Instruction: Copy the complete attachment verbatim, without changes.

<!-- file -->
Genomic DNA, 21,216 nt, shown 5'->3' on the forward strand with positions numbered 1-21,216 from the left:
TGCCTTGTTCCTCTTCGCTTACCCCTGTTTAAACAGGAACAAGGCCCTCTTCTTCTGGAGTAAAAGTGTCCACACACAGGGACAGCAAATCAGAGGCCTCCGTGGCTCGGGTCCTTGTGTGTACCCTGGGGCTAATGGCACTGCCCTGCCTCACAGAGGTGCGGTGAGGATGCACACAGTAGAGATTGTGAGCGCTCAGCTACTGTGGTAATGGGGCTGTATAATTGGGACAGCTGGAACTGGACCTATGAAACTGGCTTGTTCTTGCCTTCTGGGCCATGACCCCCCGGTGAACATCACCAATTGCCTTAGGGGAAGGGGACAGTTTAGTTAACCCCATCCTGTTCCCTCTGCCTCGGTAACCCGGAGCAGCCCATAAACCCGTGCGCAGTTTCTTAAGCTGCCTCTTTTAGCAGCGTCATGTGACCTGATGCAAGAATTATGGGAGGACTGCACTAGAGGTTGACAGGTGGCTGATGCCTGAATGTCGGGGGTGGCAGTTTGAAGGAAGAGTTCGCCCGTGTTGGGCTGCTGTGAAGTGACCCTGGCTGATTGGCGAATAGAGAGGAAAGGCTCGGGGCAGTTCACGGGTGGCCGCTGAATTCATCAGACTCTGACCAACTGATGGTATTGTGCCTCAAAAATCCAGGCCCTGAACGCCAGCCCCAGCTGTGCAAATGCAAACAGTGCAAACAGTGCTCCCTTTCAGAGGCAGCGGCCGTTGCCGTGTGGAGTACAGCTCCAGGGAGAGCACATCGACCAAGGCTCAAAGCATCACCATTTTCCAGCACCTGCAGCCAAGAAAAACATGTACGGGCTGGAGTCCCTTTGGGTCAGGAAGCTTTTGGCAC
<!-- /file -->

Genomic DNA, 21,216 nt, shown 5'->3' on the forward strand with positions numbered 1-21,216 from the left:
TGCCTTGTTCCTCTTCGCTTACCCCTGTTTAAACAGGAACAAGGCCCTCTTCTTCTGGAGTAAAAGTGTCCACACACAGGGACAGCAAATCAGAGGCCTCCGTGGCTCGGGTCCTTGTGTGTACCCTGGGGCTAATGGCACTGCCCTGCCTCACAGAGGTGCGGTGAGGATGCACACAGTAGAGATTGTGAGCGCTCAGCTACTGTGGTAATGGGGCTGTATAATTGGGACAGCTGGAACTGGACCTATGAAACTGGCTTGTTCTTGCCTTCTGGGCCATGACCCCCCGGTGAACATCACCAATTGCCTTAGGGGAAGGGGACAGTTTAGTTAACCCCATCCTGTTCCCTCTGCCTCGGTAACCCGGAGCAGCCCATAAACCCGTGCGCAGTTTCTTAAGCTGCCTCTTTTAGCAGCGTCATGTGACCTGATGCAAGAATTATGGGAGGACTGCACTAGAGGTTGACAGGTGGCTGATGCCTGAATGTCGGGGGTGGCAGTTTGAAGGAAGAGTTCGCCCGTGTTGGGCTGCTGTGAAGTGACCCTGGCTGATTGGCGAATAGAGAGGAAAGGCTCGGGGCAGTTCACGGGTGGCCGCTGAATTCATCAGACTCTGACCAACTGATGGTATTGTGCCTCAAAAATCCAGGCCCTGAACGCCAGCCCCAGCTGTGCAAATGCAAACAGTGCAAACAGTGCTCCCTTTCAGAGGCAGCGGCCGTTGCCGTGTGGAGTACAGCTCCAGGGAGAGCACATCGACCAAGGCTCAAAGCATCACCATTTTCCAGCACCTGCAGCCAAGAAAAACATGTACGGGCTGGAGTCCCTTTGGGTCAGGAAGCTTTTGGCAC